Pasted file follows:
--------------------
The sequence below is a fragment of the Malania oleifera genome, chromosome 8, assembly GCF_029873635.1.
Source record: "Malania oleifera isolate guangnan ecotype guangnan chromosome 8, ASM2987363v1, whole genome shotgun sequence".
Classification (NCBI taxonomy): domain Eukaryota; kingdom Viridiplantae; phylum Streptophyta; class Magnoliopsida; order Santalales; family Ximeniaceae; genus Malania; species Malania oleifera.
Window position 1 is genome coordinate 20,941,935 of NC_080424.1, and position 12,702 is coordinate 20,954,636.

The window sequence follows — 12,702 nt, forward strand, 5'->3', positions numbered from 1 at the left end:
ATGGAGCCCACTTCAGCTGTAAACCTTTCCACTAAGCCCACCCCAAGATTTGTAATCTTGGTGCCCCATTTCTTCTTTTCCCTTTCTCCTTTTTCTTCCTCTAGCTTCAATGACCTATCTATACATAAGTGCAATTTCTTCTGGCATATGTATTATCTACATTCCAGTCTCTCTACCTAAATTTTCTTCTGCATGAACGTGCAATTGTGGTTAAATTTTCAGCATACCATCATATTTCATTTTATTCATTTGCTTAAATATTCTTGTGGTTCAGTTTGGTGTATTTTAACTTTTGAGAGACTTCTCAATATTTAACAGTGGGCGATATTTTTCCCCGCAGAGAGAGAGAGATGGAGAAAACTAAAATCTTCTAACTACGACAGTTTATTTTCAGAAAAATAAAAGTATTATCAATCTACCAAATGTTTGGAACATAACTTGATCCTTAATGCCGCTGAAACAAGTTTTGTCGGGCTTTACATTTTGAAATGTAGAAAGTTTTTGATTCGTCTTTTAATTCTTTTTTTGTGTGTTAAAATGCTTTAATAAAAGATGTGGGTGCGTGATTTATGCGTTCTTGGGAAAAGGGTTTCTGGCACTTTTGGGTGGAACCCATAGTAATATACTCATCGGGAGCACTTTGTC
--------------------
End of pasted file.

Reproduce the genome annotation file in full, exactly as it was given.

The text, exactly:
The sequence below is a fragment of the Malania oleifera genome, chromosome 8, assembly GCF_029873635.1.
Source record: "Malania oleifera isolate guangnan ecotype guangnan chromosome 8, ASM2987363v1, whole genome shotgun sequence".
Classification (NCBI taxonomy): domain Eukaryota; kingdom Viridiplantae; phylum Streptophyta; class Magnoliopsida; order Santalales; family Ximeniaceae; genus Malania; species Malania oleifera.
Window position 1 is genome coordinate 20,941,935 of NC_080424.1, and position 12,702 is coordinate 20,954,636.

The window sequence follows — 12,702 nt, forward strand, 5'->3', positions numbered from 1 at the left end:
ATGGAGCCCACTTCAGCTGTAAACCTTTCCACTAAGCCCACCCCAAGATTTGTAATCTTGGTGCCCCATTTCTTCTTTTCCCTTTCTCCTTTTTCTTCCTCTAGCTTCAATGACCTATCTATACATAAGTGCAATTTCTTCTGGCATATGTATTATCTACATTCCAGTCTCTCTACCTAAATTTTCTTCTGCATGAACGTGCAATTGTGGTTAAATTTTCAGCATACCATCATATTTCATTTTATTCATTTGCTTAAATATTCTTGTGGTTCAGTTTGGTGTATTTTAACTTTTGAGAGACTTCTCAATATTTAACAGTGGGCGATATTTTTCCCCGCAGAGAGAGAGAGATGGAGAAAACTAAAATCTTCTAACTACGACAGTTTATTTTCAGAAAAATAAAAGTATTATCAATCTACCAAATGTTTGGAACATAACTTGATCCTTAATGCCGCTGAAACAAGTTTTGTCGGGCTTTACATTTTGAAATGTAGAAAGTTTTTGATTCGTCTTTTAATTCTTTTTTTGTGTGTTAAAATGCTTTAATAAAAGATGTGGGTGCGTGATTTATGCGTTCTTGGGAAAAGGGTTTCTGGCACTTTTGGGTGGAACCCATAGTAATATACTCATCGGGAGCACTTTGTC